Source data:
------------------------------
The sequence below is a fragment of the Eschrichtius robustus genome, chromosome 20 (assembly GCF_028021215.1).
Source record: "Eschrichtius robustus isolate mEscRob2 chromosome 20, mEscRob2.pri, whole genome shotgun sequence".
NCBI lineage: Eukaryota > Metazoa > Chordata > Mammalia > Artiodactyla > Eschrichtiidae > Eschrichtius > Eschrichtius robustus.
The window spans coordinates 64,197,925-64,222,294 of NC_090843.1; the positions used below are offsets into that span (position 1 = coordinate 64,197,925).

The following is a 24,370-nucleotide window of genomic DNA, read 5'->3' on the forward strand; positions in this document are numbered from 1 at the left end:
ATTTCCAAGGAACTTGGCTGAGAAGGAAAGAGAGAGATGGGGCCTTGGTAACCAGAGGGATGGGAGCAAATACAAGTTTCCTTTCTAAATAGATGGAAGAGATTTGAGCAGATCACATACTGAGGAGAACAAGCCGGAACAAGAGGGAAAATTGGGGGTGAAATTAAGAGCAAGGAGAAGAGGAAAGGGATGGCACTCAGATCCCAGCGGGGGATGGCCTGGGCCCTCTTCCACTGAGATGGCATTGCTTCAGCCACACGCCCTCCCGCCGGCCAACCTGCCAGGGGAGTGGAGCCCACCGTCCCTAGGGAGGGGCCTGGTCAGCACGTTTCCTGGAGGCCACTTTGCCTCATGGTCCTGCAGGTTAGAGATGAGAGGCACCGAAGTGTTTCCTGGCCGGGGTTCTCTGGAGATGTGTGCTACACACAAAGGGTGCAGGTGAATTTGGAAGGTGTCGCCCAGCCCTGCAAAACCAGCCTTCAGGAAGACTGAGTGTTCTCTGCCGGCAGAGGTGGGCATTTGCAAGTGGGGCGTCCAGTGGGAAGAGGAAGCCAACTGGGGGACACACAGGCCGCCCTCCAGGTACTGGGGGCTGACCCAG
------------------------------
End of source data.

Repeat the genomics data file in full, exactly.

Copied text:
The sequence below is a fragment of the Eschrichtius robustus genome, chromosome 20 (assembly GCF_028021215.1).
Source record: "Eschrichtius robustus isolate mEscRob2 chromosome 20, mEscRob2.pri, whole genome shotgun sequence".
NCBI lineage: Eukaryota > Metazoa > Chordata > Mammalia > Artiodactyla > Eschrichtiidae > Eschrichtius > Eschrichtius robustus.
The window spans coordinates 64,197,925-64,222,294 of NC_090843.1; the positions used below are offsets into that span (position 1 = coordinate 64,197,925).

The following is a 24,370-nucleotide window of genomic DNA, read 5'->3' on the forward strand; positions in this document are numbered from 1 at the left end:
ATTTCCAAGGAACTTGGCTGAGAAGGAAAGAGAGAGATGGGGCCTTGGTAACCAGAGGGATGGGAGCAAATACAAGTTTCCTTTCTAAATAGATGGAAGAGATTTGAGCAGATCACATACTGAGGAGAACAAGCCGGAACAAGAGGGAAAATTGGGGGTGAAATTAAGAGCAAGGAGAAGAGGAAAGGGATGGCACTCAGATCCCAGCGGGGGATGGCCTGGGCCCTCTTCCACTGAGATGGCATTGCTTCAGCCACACGCCCTCCCGCCGGCCAACCTGCCAGGGGAGTGGAGCCCACCGTCCCTAGGGAGGGGCCTGGTCAGCACGTTTCCTGGAGGCCACTTTGCCTCATGGTCCTGCAGGTTAGAGATGAGAGGCACCGAAGTGTTTCCTGGCCGGGGTTCTCTGGAGATGTGTGCTACACACAAAGGGTGCAGGTGAATTTGGAAGGTGTCGCCCAGCCCTGCAAAACCAGCCTTCAGGAAGACTGAGTGTTCTCTGCCGGCAGAGGTGGGCATTTGCAAGTGGGGCGTCCAGTGGGAAGAGGAAGCCAACTGGGGGACACACAGGCCGCCCTCCAGGTACTGGGGGCTGACCCAG